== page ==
Sounds unusual? It actually is. Many people have not heard about this fruit being used for cooking but those who have tasted it would buy it immediately when they see it in the market.

I was in my hometown Varanasi 2 months ago and my dad bought some goolar from an old quaint subzi mandi (vegetables n fruits market). He is very fond of such desi things and somehow this interest for all things desi has ingrained in me too. I took pictures of the fruit and the curry my mom made so i can share it here with you all. We make a mashed goolar too with this fruit and a spicy kabab, Iso wish I could get some gooler to make some crumbly gooler ke kabab this winter.

I would talk about the spicy curry till then :-)


These fruits are tiny and a pain to clean and chop. Many of the varieties have small insects inside. Remember I told in the last post that it is an inflorescence (a false fruit called syconium) so the insects go inside to help pollination. The smaller variety has a tightly packed inflorescence inside and there are no insects to be seen(microscopic one are supposed to be edible ;-))

So the fruit has to be halved or quartered and the seeds and insects cleaned. I did it all by myself as I was seeing gooler after so long. Once the cleaning is done the pieces are parboiled. Just dunked in boiling water for 5 minutes on stove and then drained. Now it is ready to be cooked into a curry.


The curry is a normal north Indian masala gravy, although I guess a south Indian version with curry patta and lots of coconut would do wonders with it.


This version is the one made in my family and the taste has remained the same for at least two generations. That is to declare that I did not get many chances of experimenting with gooler much. Whenever I got some precious goolar on my hands, I made the kababs and the chokha (a mash made with boiled vegetables with ginger garlic and a mustrad oil drizzle)..

Here is the goolar ki subzi as my grandmother and mother have made for years...

ingredients....
cleaned gooler (wild Indian figs) 500 gm
diced onions 1 cup
ginger garlic paste 1 tbsp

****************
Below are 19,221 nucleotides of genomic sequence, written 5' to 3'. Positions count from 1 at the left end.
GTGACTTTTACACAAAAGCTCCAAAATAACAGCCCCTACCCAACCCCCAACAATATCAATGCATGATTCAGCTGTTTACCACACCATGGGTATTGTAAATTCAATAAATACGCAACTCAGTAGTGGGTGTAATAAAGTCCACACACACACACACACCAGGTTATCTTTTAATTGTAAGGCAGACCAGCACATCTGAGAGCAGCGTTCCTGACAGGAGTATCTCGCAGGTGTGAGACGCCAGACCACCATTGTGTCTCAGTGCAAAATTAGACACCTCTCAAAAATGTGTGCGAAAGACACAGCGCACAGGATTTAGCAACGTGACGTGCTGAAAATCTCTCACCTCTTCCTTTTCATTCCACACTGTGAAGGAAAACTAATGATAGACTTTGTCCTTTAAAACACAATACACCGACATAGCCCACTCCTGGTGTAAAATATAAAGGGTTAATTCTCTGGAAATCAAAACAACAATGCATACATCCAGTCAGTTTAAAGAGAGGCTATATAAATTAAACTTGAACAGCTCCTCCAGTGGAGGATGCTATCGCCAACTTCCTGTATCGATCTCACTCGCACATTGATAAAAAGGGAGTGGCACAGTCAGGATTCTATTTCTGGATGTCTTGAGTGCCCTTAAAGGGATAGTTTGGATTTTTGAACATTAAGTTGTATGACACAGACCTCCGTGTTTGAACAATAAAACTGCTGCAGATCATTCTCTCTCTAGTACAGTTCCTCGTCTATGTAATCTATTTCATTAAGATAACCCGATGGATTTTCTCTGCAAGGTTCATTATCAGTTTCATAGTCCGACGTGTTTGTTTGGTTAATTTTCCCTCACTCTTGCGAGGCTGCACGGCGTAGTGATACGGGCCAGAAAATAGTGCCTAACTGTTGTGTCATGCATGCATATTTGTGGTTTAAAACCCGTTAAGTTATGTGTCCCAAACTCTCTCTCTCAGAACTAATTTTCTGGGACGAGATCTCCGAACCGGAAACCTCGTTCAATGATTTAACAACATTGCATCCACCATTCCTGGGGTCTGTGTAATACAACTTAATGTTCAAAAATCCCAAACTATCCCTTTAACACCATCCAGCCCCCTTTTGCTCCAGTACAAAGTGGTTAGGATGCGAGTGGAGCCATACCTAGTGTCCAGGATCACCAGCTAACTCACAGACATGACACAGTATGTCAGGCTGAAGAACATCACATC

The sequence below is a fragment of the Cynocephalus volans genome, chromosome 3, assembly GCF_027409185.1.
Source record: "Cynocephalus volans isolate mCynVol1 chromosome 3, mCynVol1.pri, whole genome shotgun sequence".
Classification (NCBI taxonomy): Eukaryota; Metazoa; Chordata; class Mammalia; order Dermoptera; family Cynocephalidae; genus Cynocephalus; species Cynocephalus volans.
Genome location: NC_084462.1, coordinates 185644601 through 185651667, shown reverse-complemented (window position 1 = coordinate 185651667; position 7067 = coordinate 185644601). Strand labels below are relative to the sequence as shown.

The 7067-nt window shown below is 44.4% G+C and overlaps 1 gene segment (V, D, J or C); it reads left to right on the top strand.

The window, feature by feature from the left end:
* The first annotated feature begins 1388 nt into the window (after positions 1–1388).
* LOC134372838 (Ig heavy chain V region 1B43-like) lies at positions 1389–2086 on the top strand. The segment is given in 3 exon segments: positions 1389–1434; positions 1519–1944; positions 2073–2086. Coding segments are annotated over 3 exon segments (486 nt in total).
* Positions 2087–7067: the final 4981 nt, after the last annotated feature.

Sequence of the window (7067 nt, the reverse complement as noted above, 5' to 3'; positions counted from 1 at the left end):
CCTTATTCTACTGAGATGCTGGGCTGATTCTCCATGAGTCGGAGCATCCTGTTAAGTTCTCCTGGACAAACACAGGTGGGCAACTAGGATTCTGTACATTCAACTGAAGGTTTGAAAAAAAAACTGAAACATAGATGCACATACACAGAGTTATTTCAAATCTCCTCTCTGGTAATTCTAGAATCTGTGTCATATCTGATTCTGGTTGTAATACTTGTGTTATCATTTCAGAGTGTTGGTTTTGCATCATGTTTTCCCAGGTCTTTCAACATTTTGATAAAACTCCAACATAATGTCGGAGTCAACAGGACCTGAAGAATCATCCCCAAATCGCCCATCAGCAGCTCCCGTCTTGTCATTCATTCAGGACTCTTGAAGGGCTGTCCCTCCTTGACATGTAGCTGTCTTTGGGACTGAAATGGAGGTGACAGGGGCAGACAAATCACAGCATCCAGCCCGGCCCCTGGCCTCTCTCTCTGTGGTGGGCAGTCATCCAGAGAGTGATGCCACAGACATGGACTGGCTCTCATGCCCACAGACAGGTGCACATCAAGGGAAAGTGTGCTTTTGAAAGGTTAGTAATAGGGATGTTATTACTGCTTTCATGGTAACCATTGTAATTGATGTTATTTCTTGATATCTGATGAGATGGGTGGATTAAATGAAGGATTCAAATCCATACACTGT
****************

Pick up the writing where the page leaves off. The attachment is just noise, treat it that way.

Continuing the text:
whole cumin seeds 2 tsp
coriander power 1 tbsp
cumin powder 1 tbsp
black pepper powder 1 tbsp
red chilly powder 2 tsp or more
turmeric powder 2 tsp
one green and black cardamom each, 5 cloves and an inch long cinnamon pounded together freshly
mustard oil 1/4 cup
Curds 1/2 cup
salt to taste


procedure...

heat the oil in a kadai (pan) and tip in the cumin and wait till they splutter. Add the onion and fry till golden brown. Add salt to hasten the browning.

Add the ginger garlic paste and fry till the oil separates.

Make a paste using the curds with the powders of coriander,cumin,black pepper,turmeric and red chilly, add a little water if required. Add this paste to the fried mixture and cook while stirring it..till oil separates again.

Add the freshly pounded spices , mix well and now tip in the boiled and drained wild figs into the cooking mixture. Mix well, add about a cup of water and cook on very low flame for about 20-25 minutes. Check after 10 minutes and add a little more water if required.


The finished curry is a thick gravy of a coating consistency. The masala is well seeped into the gooler because of slow cooking. The taste of this curry cannot be compared to anything but it is definitely a meaty curry. Sometimes compared to smaller varieties of jackfruit but for me it is very different from that too.

Many of my dear readers have recognized it correctly and I guess many of you have tasted it too. So you would agree with the uniqueness of it's taste.

Now tell me if you want to cook with this vegetable/fruit. I know your answer is yes but I am not sure if you have tasted it before. Why not start demanding our local subziwala (vegetable vendors) for such forgotten desi things so they think of sourcing these...or may be they pluck it from the wild growing trees and bring them to the markets. Long time back my maid used to be embarrassed to admit that they eat these wild growing fruits...thinking this is the sign of poverty. I assured her it is actually a delicacy and we should be proud of such bounties of nature.

Every day. Be it gooler, millets, local greens or local seeds like cannabis seeds flax seeds or black or white sesame. Using them for better sustainable health for myself and sustainable agriculture for the farmers and small scale marketers.

What do you think?

Friday, December 9, 2011

Is that a berry??


Or an inflorescence??

Looks like a berry but encloses a whole lot of flowers inside.

What is it?

The size ranges from .75 cm to 1.5 cm ....


Now you have to guess what fruit , vegetable of flower/inflorescence it is. I gave you a lot of hints and many of you might have seen it i am sure.

Another variety if it you might have had in desserts or ice creams , or may be your smoothies.

Want any more hints?

A recipe coming next :-)